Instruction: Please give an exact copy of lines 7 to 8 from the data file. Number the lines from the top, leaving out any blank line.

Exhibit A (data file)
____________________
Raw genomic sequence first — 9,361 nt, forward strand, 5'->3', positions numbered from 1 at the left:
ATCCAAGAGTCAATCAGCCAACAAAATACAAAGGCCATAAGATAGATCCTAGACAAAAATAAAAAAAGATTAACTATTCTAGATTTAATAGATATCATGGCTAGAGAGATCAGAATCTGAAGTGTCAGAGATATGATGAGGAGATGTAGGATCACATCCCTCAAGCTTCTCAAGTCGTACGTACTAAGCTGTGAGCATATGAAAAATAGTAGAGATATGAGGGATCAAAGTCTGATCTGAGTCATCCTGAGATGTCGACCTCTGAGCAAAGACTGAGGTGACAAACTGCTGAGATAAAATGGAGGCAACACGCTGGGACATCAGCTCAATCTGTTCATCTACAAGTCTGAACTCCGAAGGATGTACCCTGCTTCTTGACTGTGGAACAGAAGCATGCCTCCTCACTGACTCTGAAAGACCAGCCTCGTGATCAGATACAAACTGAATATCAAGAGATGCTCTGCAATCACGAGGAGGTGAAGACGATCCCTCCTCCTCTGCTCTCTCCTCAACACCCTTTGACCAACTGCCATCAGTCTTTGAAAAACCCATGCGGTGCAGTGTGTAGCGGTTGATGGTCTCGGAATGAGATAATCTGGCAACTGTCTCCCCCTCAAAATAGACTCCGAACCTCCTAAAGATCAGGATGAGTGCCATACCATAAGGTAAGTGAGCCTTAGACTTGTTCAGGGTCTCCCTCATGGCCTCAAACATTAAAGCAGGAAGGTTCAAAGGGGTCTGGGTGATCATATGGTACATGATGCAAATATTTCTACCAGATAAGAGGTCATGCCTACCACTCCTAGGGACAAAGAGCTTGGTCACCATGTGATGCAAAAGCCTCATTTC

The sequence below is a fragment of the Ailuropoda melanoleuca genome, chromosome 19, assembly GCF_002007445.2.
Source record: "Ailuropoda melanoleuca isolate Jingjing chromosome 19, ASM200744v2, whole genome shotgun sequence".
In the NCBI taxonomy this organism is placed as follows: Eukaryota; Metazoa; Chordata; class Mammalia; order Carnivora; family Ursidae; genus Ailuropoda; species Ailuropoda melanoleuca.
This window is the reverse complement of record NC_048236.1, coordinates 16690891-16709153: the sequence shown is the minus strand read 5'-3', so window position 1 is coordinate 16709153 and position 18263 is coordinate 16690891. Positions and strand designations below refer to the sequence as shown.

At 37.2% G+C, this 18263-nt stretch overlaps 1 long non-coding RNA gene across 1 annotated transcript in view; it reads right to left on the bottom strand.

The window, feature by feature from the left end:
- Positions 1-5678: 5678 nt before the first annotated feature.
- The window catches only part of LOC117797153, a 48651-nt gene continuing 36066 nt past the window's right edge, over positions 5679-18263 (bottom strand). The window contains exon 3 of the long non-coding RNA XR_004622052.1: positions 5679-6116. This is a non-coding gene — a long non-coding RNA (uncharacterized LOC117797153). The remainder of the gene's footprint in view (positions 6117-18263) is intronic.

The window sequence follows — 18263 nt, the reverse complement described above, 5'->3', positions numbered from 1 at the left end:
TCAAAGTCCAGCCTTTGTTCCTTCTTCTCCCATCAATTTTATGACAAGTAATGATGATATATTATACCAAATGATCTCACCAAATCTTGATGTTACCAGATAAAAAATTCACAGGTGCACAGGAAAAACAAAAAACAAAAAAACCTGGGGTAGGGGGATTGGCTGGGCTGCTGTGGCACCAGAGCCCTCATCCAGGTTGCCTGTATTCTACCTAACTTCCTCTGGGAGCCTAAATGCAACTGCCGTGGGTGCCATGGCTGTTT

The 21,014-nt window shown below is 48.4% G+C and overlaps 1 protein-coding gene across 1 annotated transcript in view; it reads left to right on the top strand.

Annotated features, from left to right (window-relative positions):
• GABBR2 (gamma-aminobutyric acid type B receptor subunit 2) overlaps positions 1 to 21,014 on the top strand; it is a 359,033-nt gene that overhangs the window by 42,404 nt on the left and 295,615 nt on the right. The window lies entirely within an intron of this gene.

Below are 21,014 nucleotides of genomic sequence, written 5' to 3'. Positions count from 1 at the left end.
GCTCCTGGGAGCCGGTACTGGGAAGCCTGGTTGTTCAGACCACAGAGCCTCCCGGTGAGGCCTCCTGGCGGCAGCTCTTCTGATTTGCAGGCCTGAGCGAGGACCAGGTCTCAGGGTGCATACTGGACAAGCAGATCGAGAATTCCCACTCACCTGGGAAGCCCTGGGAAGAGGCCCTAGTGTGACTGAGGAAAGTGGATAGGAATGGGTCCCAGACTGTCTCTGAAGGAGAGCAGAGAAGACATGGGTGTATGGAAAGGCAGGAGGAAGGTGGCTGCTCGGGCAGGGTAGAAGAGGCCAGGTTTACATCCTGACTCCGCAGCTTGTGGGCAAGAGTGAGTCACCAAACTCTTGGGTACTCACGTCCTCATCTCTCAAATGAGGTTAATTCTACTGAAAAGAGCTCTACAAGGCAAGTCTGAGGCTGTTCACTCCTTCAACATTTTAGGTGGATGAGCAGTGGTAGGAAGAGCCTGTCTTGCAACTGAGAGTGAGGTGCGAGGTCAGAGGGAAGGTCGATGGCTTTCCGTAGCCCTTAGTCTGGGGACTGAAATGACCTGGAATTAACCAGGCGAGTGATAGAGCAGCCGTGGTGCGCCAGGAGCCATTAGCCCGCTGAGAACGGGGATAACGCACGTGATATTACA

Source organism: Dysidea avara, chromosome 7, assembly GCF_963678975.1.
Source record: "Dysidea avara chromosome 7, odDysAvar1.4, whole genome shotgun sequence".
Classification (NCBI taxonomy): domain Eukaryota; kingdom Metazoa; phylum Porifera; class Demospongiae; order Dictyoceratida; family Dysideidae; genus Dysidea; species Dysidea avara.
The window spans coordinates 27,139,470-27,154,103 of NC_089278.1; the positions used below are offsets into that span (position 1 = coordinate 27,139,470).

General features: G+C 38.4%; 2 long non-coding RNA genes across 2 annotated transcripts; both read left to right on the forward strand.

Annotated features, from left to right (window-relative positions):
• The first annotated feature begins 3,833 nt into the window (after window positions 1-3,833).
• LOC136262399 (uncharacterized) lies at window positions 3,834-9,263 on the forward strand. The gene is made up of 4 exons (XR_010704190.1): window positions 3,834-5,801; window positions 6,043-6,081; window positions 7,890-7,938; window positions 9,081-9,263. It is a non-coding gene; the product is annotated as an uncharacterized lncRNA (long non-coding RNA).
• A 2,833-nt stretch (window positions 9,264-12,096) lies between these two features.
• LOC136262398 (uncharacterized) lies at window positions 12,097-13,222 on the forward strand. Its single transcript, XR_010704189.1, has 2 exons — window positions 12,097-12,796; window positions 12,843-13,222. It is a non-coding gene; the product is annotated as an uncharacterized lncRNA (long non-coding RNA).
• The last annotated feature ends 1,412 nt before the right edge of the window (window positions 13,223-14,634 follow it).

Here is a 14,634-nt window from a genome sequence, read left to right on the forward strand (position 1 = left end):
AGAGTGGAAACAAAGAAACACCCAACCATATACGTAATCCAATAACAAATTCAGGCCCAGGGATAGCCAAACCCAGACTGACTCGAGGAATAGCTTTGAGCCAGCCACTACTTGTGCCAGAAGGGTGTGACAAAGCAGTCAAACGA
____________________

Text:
At 37.2% G+C, this 18263-nt stretch overlaps 1 long non-coding RNA gene across 1 annotated transcript in view; it reads right to left on the bottom strand.

The window, feature by feature from the left end: